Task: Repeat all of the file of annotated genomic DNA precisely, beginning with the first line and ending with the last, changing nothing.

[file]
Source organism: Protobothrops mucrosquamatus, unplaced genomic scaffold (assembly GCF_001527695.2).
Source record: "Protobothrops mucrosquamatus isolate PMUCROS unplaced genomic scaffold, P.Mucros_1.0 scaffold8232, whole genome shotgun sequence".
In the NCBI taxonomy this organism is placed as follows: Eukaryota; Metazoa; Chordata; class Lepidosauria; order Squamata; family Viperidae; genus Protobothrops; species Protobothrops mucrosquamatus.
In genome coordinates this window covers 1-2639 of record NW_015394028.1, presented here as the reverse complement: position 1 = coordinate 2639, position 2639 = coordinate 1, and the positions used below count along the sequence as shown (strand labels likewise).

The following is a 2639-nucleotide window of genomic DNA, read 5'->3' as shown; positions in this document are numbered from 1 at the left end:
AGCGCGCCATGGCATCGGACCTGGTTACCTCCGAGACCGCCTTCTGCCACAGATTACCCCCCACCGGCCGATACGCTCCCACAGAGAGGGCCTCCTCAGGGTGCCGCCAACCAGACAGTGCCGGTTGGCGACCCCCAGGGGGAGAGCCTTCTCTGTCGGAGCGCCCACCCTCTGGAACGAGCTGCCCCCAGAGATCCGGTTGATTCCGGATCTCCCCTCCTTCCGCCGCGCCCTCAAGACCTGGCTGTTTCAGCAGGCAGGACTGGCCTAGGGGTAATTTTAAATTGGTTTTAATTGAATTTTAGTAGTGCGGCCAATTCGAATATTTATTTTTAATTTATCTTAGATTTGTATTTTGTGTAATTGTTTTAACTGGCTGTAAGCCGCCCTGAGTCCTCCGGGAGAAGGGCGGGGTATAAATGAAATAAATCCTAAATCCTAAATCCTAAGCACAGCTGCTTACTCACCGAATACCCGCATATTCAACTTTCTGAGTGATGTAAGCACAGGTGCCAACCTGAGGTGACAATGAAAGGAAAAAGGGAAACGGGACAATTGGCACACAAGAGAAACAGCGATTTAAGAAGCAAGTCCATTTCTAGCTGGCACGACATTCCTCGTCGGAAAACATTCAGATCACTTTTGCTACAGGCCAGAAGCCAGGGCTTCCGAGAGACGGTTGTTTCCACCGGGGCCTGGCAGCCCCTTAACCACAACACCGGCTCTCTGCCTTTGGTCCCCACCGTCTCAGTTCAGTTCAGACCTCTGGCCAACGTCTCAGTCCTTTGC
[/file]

Source organism: Protobothrops mucrosquamatus, unplaced genomic scaffold (assembly GCF_001527695.2).
Source record: "Protobothrops mucrosquamatus isolate PMUCROS unplaced genomic scaffold, P.Mucros_1.0 scaffold8232, whole genome shotgun sequence".
In the NCBI taxonomy this organism is placed as follows: Eukaryota; Metazoa; Chordata; class Lepidosauria; order Squamata; family Viperidae; genus Protobothrops; species Protobothrops mucrosquamatus.
In genome coordinates this window covers 1-2639 of record NW_015394028.1, presented here as the reverse complement: position 1 = coordinate 2639, position 2639 = coordinate 1, and the positions used below count along the sequence as shown (strand labels likewise).

The following is a 2639-nucleotide window of genomic DNA, read 5'->3' as shown; positions in this document are numbered from 1 at the left end:
AGCGCGCCATGGCATCGGACCTGGTTACCTCCGAGACCGCCTTCTGCCACAGATTACCCCCCACCGGCCGATACGCTCCCACAGAGAGGGCCTCCTCAGGGTGCCGCCAACCAGACAGTGCCGGTTGGCGACCCCCAGGGGGAGAGCCTTCTCTGTCGGAGCGCCCACCCTCTGGAACGAGCTGCCCCCAGAGATCCGGTTGATTCCGGATCTCCCCTCCTTCCGCCGCGCCCTCAAGACCTGGCTGTTTCAGCAGGCAGGACTGGCCTAGGGGTAATTTTAAATTGGTTTTAATTGAATTTTAGTAGTGCGGCCAATTCGAATATTTATTTTTAATTTATCTTAGATTTGTATTTTGTGTAATTGTTTTAACTGGCTGTAAGCCGCCCTGAGTCCTCCGGGAGAAGGGCGGGGTATAAATGAAATAAATCCTAAATCCTAAATCCTAAGCACAGCTGCTTACTCACCGAATACCCGCATATTCAACTTTCTGAGTGATGTAAGCACAGGTGCCAACCTGAGGTGACAATGAAAGGAAAAAGGGAAACGGGACAATTGGCACACAAGAGAAACAGCGATTTAAGAAGCAAGTCCATTTCTAGCTGGCACGACATTCCTCGTCGGAAAACATTCAGATCACTTTTGCTACAGGCCAGAAGCCAGGGCTTCCGAGAGACGGTTGTTTCCACCGGGGCCTGGCAGCCCCTTAACCACAACACCGGCTCTCTGCCTTTGGTCCCCACCGTCTCAGTTCAGTTCAGACCTCTGGCCAACGTCTCAGTCCTTTGC